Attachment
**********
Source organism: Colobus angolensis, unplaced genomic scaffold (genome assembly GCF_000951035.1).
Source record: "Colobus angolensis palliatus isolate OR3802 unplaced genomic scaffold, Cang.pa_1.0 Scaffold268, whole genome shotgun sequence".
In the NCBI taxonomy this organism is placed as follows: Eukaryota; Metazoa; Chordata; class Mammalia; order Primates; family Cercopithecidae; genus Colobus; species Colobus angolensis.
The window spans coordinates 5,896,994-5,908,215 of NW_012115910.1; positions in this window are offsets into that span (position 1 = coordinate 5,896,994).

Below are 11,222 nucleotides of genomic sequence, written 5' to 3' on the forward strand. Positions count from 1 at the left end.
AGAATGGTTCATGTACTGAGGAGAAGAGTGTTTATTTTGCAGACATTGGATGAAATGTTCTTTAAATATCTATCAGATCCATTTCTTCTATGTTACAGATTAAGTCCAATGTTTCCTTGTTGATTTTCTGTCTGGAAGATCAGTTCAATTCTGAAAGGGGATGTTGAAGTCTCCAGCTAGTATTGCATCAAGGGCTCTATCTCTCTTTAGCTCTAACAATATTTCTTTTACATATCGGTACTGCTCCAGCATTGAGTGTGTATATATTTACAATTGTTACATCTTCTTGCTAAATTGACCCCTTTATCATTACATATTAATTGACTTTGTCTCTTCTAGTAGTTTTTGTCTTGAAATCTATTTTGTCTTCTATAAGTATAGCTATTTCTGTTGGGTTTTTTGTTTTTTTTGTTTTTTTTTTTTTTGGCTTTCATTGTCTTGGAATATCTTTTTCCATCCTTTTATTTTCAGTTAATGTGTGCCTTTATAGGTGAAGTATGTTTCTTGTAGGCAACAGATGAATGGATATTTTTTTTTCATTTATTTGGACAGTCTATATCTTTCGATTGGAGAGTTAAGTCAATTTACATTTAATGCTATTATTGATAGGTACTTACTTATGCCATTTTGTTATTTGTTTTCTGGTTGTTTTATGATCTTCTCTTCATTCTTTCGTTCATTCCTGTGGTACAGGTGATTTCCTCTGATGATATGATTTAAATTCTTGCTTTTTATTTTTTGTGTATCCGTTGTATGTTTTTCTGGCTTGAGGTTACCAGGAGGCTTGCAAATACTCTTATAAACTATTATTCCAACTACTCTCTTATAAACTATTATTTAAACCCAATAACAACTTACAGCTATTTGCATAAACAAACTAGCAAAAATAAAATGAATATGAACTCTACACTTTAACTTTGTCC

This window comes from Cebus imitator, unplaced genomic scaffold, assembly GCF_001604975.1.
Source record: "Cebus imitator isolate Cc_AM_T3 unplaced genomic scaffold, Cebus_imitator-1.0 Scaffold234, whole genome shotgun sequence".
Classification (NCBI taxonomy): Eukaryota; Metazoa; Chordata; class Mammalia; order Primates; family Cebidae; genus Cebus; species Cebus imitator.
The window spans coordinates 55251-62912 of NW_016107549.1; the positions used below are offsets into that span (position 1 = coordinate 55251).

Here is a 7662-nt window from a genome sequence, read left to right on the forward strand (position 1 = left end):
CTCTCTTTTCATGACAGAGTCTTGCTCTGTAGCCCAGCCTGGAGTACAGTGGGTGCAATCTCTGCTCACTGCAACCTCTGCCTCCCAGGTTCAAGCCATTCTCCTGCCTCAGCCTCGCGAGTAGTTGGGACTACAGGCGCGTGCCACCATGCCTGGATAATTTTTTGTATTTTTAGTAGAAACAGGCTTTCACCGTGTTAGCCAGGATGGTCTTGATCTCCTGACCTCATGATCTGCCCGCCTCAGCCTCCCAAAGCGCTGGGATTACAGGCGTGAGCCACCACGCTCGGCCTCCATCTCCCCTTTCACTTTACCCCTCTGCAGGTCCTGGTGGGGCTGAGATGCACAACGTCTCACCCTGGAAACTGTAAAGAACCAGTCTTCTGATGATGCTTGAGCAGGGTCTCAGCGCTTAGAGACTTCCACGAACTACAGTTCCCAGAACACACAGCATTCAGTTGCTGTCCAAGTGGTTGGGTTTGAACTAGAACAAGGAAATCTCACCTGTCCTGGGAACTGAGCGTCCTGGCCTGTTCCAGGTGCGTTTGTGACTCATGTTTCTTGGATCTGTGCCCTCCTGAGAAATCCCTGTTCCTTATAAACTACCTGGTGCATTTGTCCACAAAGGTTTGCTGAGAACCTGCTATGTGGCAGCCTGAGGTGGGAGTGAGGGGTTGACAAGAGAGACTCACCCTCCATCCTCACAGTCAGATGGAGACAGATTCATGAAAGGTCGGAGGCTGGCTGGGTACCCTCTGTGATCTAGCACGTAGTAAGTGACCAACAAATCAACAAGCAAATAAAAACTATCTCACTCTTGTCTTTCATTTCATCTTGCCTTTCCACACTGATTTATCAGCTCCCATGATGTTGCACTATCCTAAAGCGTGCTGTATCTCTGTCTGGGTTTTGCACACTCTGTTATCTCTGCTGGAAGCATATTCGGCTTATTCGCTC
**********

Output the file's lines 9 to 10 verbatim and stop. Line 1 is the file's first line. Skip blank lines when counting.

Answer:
Classification (NCBI taxonomy): Eukaryota; Metazoa; Chordata; class Mammalia; order Primates; family Cebidae; genus Cebus; species Cebus imitator.
The window spans coordinates 55251-62912 of NW_016107549.1; the positions used below are offsets into that span (position 1 = coordinate 55251).